There was a time when all men had to worry about with their skin was when they shaved. It was a rite of passage. You watched your father shave when you were a little boy and then anxiously awaited that first hair to sprout out on your chin. Sometimes it was a macho thing. I remember my grandfather used water and an old Gillette safety razor to scrape the hair off of his face. No lather, no after shave, just water. My uncle, on the other hand was a little more in step with the times, he used shaving soap with a brush and patted his face with a liberal amount of Old Spice. I remember the distinct pungent, spicy smell whenever we visited his house. Later, he would even go as far as using an electric razor.
Up until 1895, most everyone shaved with a straight razor. Them a man with the strange name of King Camp Gillette came up with the brilliant idea of developing a razor that was safe and inexpensive with a disposable blade. At first they told him that it couldn’t be done. It would be impossible to produce steel that was hard and thin enough to be used for that purpose. Then in 1901, a graduate of MIT named William Nikerson began working on a process to make the steel. By 1903, he had succeeded and the Gillette Safety Razor Company started operations. If King Camp Gillette were around today, he would be amazed and bedraggled by what men’s skin care has evolved into.
Now you can waltz into your local Walgreen’s drugstore and not only pick up the latest battery-powered razor with 5 blades, but also get a bottle of Men’s Expert Vita Lift with SPF 15 from L’Oreal of Paris. The bottle describes the product as an “anti-wrinkle and firming moisturizer.”
According to many leading department and drugstore chains, men’s skin care products and treatments is the fastest growing segment of their cosmetics departments. Market research firm Datamonitor reports that 19 percent of all cosmetics sales in the U.S. last year were for men. CVS Pharmacy reports that they have quadrupled the shelf space in their cosmetics department with products for men. And it doesn’t stop there. Some local spas here in St. Louis say that men account for some 25-30 percent of their clients getting facials.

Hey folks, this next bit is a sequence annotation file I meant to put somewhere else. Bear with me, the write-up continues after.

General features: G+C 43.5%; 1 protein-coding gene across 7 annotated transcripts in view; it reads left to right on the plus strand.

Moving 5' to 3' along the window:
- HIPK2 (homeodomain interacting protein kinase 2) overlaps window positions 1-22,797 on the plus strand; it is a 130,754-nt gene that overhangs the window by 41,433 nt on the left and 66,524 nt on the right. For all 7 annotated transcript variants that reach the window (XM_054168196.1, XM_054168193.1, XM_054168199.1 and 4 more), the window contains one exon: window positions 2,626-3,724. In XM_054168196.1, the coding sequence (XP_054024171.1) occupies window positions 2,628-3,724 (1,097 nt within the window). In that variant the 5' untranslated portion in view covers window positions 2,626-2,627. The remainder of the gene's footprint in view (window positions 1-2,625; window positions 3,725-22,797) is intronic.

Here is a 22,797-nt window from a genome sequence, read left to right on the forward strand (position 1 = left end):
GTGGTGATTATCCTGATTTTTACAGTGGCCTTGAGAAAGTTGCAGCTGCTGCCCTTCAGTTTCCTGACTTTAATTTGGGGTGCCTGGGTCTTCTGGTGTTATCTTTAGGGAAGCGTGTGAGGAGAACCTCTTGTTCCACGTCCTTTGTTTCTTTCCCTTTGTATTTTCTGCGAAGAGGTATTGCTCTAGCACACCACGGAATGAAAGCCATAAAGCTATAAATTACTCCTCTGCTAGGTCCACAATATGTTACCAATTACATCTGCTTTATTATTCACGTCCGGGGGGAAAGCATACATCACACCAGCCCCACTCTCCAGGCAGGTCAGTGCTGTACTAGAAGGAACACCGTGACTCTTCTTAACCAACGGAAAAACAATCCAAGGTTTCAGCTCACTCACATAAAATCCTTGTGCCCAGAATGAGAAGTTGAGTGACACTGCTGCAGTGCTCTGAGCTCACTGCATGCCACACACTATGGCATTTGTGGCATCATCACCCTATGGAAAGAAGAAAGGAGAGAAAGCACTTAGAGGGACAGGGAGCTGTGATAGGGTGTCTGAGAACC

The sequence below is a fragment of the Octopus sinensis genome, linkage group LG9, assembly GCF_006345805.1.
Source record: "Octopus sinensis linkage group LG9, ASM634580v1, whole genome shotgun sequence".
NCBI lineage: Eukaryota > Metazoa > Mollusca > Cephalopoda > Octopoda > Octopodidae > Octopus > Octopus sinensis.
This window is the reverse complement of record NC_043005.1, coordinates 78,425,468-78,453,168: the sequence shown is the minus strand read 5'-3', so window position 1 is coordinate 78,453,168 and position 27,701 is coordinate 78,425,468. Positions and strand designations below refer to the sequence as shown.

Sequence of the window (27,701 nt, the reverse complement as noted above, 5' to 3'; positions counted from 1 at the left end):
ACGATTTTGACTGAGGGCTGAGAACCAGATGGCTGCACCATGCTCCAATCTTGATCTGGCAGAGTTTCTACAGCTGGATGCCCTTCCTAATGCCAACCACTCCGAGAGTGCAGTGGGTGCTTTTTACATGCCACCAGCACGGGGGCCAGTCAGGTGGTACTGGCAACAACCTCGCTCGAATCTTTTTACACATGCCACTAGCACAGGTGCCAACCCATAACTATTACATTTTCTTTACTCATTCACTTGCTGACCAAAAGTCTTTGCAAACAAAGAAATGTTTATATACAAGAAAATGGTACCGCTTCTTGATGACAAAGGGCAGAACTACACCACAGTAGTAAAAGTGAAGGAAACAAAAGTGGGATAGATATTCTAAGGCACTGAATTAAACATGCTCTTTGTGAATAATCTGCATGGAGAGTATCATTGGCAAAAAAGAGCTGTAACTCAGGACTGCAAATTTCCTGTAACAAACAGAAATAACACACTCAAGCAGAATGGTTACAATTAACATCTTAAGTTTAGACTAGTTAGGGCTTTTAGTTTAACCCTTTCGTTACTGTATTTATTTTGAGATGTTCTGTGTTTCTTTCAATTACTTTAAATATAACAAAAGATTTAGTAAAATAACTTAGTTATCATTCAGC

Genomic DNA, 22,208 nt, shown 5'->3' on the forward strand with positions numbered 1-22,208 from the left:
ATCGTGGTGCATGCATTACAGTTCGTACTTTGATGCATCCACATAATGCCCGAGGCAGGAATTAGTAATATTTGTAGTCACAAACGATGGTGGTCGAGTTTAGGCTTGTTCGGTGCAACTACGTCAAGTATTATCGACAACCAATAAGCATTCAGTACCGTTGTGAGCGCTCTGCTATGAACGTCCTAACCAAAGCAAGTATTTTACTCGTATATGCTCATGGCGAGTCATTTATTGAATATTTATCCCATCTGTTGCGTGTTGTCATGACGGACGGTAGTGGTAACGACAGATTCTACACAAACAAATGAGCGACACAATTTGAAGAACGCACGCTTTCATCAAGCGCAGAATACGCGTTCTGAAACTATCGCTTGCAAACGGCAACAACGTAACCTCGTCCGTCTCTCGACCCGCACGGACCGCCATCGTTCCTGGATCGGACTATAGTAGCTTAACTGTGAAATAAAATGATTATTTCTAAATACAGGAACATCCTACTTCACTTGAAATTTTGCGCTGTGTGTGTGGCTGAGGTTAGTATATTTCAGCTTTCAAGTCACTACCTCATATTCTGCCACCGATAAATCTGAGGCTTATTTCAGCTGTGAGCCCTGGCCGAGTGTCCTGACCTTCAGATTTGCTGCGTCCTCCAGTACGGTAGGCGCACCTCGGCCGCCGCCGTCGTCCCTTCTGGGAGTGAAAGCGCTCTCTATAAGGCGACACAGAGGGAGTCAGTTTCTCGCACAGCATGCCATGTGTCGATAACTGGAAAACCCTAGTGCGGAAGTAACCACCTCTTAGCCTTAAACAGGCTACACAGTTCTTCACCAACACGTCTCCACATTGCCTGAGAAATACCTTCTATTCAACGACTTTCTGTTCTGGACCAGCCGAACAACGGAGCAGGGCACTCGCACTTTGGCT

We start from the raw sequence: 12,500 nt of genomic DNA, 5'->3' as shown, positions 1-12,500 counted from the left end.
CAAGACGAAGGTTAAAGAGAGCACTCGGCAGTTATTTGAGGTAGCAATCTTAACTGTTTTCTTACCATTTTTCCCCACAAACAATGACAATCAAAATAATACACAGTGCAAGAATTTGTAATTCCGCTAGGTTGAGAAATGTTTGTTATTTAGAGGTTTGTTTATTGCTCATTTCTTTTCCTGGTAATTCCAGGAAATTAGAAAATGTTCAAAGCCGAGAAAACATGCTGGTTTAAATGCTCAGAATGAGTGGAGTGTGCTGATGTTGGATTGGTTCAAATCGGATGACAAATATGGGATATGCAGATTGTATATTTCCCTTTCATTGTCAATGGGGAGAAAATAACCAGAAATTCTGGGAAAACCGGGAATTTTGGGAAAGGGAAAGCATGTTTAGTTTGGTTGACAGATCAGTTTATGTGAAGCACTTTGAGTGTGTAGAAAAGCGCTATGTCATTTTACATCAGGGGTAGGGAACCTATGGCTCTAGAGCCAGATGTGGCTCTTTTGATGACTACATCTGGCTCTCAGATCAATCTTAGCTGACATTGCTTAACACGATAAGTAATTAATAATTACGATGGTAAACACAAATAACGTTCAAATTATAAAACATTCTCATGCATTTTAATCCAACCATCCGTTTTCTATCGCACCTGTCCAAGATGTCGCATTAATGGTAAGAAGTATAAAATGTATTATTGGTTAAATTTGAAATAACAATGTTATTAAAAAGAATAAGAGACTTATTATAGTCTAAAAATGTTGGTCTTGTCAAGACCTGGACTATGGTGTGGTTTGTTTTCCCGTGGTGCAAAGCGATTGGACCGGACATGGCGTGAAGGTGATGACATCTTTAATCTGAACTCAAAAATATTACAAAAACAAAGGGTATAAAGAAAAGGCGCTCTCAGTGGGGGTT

Men are becoming more and more concerned about taking care of their skin, but it seems to be more of a health concern for them than a fluff and pampering thing. News that exposure to the sun can cause cancer and premature aging may be a large contributing factor that makes men be more open about the care of their skin.
And massive advertising campaigns by cosmetic companies like L’Oreal and Lancome haven’t hurt either. Fructis even has a lime-green racing car making its way around the NASCAR circuit.
Researchers say that skin care is part of the new attitude that men have about their health. They go to the gym to make their bodies look better, so why not take care of the face? Somehow I think it would have been a hard sell to convince my grandfather though.